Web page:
The MAP kinase and β-catenin signaling cascades regulate activity of the master regulator of melanogenesis, MITF-M. In melanoma characterized by simultaneous activation of N-Ras and β-catenin, the MITF level is higher than in N-Ras-driven tumors (Larue et al., 2009). MITF-M regulates a wide range of biological processes including cell proliferation and differentiation (Palmieri et al., 2009). According to the current hypothesis, the β-catenin capacity to activate MITF-M underlies its ability to regulate the melanocyte number (Widlund et al., 2002; Larue & Delmas, 2006; Schepsky et al., 2006). A high level of MITF activity restricts cell division, whereas a low level is associated with proliferation (Carreira et al., 2005, 2006; Loercher et al., 2005; Wellbrock & Marais, 2005). Thus, β-catenin, being a direct regulator of the MITF-M expression, can affect melanocyte proliferation. In case of the β-catenin transgenic mice, the overactivated canonical Wnt signaling can lead to MITF activation and restriction of melanoblast proliferation.

In spite of numerous studies confirming the β-catenin implication in malignant transformation of melanocytes, the exact role of the Wnt/β-catenin signaling in melanoma and especially in melanoma metastasis remains quite controversial. Whereas a lot of papers claim that β-catenin is not associated with melanoma progression (not transformation), there is a report revealing a form of β-catenin that does correlate to the disease stage. Surprisingly, this phosphorylated form of β-catenin in human melanoma bioptic samples is accumulated in nucleus. However, as far as we know, the phosphorylated β-catenin is usually targeted for degradation in the cytoplasm (Kielhorn et al., 2003). Moreover, in contrast to the results from transgenic mice revealing no activation of proliferation in response to the stabilized β-catenin, in human melanoma cell lines β-catenin induced melanoma growth mediated by the MITF upregulation (Widlund et al., 2002). On the other hand, a lot of data demonstrate that the β-catenin signaling actually acts as a negative regulator of melanoma progression. Almost all benign nevi are positive for the nuclear β-catenin, but the rate of nevi transformation into melanoma is very low (Tsao et al., 2003). Metastatic melanoma progression is associated with a loss of the nuclear β-catenin. Contrariwise, the nuclear accumulation of β-catenin is a good sign for patients (Bachmann et al., 2005; Chien et al., 2009; Kageshita et al., 2001; Maelandsmo et al., 2003). The canonical Wnt signaling plays a crucial role in the pigment cell biology (Fang D et al., 2006). Wnt3a and Wnt1 are factors required for differentiation of pluripotent stem cells into functional melanocytes (Dorsky et al., 1998). Treatment of melanoma cells with Wnt3a results in increased pigmentation, transcriptional upregulation of melanogenic antigens and decreased metastatic ability (Chien et al., 2009). The Wnt3a-upregulated melanogenic antigens, including Trpm1, Kit, Met, and Mlana, are normally associated with melanocyte differentiation. They are frequently lost during metastatic tumor progression (Ryu et al., 2007). Transfection of the B16 melanoma cells with Wnt3a leads to decreased proliferation and induces differentiation (Chien et al., 2009). Moreover, silencing of β-catenin in this cell line actually promotes metastasis (Takahashi et al., 2008). Inhibition of negative regulators of the canonical Wnt signaling has a similar effect. The GSK3β suppression increases melanogenesis both in the B16 cells and melanocytes and decreases proliferation of the cultured B16 and human melanoma cells (Bellei et al., 2008; Chien et al., 2009).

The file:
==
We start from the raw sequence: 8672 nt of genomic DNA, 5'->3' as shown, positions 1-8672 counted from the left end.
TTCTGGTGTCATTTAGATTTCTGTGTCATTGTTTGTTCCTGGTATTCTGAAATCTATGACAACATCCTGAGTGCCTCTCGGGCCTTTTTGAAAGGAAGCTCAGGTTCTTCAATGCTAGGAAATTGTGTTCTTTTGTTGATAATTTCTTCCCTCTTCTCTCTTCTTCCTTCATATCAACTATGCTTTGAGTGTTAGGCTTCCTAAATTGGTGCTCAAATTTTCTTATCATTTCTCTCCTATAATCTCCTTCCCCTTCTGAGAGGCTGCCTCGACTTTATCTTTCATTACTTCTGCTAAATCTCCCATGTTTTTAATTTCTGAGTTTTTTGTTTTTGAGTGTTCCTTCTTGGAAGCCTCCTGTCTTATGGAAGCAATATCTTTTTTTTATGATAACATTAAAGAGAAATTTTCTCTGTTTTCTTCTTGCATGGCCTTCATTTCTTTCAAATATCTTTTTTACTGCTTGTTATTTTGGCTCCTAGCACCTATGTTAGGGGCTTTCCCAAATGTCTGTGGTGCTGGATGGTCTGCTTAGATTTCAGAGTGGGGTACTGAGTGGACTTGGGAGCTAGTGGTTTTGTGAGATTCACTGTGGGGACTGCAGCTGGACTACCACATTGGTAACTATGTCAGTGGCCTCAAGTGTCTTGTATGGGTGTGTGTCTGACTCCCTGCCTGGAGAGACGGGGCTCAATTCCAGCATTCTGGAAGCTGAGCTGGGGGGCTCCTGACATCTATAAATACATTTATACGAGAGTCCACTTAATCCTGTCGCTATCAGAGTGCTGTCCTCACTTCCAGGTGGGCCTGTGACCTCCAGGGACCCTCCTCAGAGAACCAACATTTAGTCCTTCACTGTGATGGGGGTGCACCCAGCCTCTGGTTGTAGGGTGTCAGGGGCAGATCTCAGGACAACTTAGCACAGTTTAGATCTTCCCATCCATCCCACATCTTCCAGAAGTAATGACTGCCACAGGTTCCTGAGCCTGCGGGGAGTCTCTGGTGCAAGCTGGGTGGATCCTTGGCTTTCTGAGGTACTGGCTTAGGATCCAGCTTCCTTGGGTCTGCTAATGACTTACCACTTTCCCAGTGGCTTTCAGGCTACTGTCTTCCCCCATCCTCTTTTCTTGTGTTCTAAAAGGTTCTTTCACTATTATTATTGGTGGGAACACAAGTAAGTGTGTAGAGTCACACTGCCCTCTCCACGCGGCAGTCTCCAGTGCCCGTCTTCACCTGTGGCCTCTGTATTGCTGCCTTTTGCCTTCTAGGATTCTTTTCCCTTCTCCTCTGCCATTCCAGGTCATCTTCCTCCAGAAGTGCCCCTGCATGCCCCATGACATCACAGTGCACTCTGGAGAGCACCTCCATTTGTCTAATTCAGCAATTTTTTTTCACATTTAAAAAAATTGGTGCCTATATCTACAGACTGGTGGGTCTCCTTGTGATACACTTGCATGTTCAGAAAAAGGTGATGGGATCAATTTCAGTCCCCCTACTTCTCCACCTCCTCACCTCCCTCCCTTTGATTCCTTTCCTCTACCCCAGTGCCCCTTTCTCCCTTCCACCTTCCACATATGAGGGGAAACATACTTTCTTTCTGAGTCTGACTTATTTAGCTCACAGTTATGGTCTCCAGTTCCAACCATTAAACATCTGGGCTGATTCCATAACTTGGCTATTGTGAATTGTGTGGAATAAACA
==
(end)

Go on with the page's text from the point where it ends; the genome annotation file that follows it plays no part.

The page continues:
Thus, the canonical Wnt signaling pathway seems to play a dual role in melanomagenesis, depending on the context. On the one hand, it can somehow contribute to melanocyte transformation, and on the other, it can restrain tumor progression. Taking into consideration all these observations, it is possible that the Wnt/β-catenin signaling may be required to maintain a homeostasis (Lucero et al., 2010). The dysregulation of specific transcriptional programs in melanocytes or nevi can lead to early melanoma transformation.

2.3.2. Contribution of the noncanonical Wnt signaling to melanoma metastasis